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  1. Formant
  2. Longitudinal waves
  3. Ambience
  4. Standing waves
  5. Fundamental Frequency
  6. Envelope
  7. Noise
  8. Harmonics
  9. Transverse Waves
  10. Masking
  11. Inharmonic overtones
  12. Overtone
  13. Partial
  14. Nodes
  15. Timbre
  16. white noise
  17. Loops
  1. a a broad resonance region that enhances the upper harmonics lying in a frequency range.
  2. b The process by which the threshold of audibility of one set of sounds is raised by the presence of another set of sounds. The amount of this is expressed in decibels.
  3. c The frequency at which the sound source vibrates as a whole. This may also be expressed as the lowest pitch that the sound source is capable of producing.
  4. d One of the frequencies produced by the complex vibration of a body. Any of these will be higher than the fundamental frequency and a whole-number multiple of it.
  5. e Those frequencies above a fundamental tone which are not a whole-number multiple of the fundamental and therefore, not in the natural harmonic series of that fundamental.
  6. f Any component of the harmonic series including the fundamental.
  7. g A series of overtones caused by the complex vibration of a body. Each one has a frequency which is a whole number of times the frequency of the fundamental. The fundamental frequency may also be referred to as the first harmonic.
  8. h The random occurrence of all pitches at equal amplitude within the audible frequency spectrum.
  9. i When a string is set in motion by regular and repeated excitation, the energy traveling back and forth along its length produces an appearance that the string is standing still yet not at rest. The resonant cavities of most musical instruments are built in such a way that when excited, they set up these with loops in certain places and nodes in others.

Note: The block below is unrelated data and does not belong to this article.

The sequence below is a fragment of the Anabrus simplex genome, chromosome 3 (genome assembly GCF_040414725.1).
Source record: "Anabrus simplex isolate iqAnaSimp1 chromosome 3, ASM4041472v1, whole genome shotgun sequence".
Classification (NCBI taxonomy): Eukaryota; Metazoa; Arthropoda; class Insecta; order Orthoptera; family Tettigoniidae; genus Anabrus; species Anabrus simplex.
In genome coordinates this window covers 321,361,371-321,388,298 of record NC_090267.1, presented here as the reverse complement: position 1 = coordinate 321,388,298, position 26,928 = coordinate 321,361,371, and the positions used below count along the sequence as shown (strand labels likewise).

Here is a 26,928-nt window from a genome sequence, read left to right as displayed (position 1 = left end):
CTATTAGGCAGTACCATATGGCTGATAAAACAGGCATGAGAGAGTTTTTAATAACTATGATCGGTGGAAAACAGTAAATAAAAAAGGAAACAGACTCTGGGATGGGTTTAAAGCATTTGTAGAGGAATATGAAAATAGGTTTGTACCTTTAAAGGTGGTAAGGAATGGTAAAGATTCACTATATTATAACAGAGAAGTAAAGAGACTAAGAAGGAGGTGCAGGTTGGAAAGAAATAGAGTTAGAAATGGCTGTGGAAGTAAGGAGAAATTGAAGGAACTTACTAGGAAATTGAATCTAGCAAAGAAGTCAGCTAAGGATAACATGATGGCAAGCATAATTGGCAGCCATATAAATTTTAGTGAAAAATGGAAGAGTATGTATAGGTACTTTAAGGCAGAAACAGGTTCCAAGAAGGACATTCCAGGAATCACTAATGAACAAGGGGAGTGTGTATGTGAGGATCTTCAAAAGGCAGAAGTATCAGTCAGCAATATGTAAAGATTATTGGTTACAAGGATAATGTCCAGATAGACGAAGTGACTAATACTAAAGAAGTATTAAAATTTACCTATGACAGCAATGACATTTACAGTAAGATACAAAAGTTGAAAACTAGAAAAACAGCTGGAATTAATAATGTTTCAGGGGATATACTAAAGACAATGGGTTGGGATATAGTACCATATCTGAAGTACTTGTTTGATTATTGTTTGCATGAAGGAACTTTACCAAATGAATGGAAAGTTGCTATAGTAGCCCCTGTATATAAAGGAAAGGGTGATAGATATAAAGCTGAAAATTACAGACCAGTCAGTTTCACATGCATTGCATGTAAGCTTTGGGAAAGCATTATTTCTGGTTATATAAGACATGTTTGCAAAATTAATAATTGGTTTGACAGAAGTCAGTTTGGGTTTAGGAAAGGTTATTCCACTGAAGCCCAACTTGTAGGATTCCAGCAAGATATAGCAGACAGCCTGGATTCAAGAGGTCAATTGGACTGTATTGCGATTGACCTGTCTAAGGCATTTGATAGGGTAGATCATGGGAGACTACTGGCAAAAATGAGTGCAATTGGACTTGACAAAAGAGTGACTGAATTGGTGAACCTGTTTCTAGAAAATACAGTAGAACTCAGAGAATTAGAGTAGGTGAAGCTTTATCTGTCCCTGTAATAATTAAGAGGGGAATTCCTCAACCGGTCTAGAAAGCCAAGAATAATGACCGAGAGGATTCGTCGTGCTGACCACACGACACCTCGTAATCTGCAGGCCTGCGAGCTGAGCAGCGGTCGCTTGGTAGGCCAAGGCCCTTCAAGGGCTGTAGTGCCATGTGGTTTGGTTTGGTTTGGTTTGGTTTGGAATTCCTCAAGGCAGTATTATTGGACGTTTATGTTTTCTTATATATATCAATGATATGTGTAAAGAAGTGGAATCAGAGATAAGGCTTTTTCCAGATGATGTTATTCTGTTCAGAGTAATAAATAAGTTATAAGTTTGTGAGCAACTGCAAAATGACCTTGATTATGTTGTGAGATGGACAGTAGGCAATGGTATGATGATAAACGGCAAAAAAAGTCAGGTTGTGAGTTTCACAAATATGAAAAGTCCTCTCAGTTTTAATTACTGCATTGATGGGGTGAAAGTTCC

10. j Waves in which the molecules of the transmitting medium were disturbed at right angles to the sound source. Ex. waves made by tuning fork, rock in water, vocal folds, vibrating strings.
  11. k Waves in which the molecules of the transmitting medium are disturbed in the same direction as the sound source. Some examples are sound from air columns and sound waves through solids.
  12. l Points of maximum displacement in sound waves.
  13. m The temporal shape of a tone consisting of an attack (or onset), initial decay, sustain, and release or final decay.
  14. n Points of minimum displacement in sound waves.
  15. o The composite of sound in a particular environment. This is sometimes thought of as all sounds present except the sounds to which one is trying to attend.
  16. p Complex sounds which are not periodic and contain overtones which are not part of the natural harmonic series, inharmonic overtones.
  17. q A sensory characteristic determined mainly by the degree of complexity of the vibration of a body.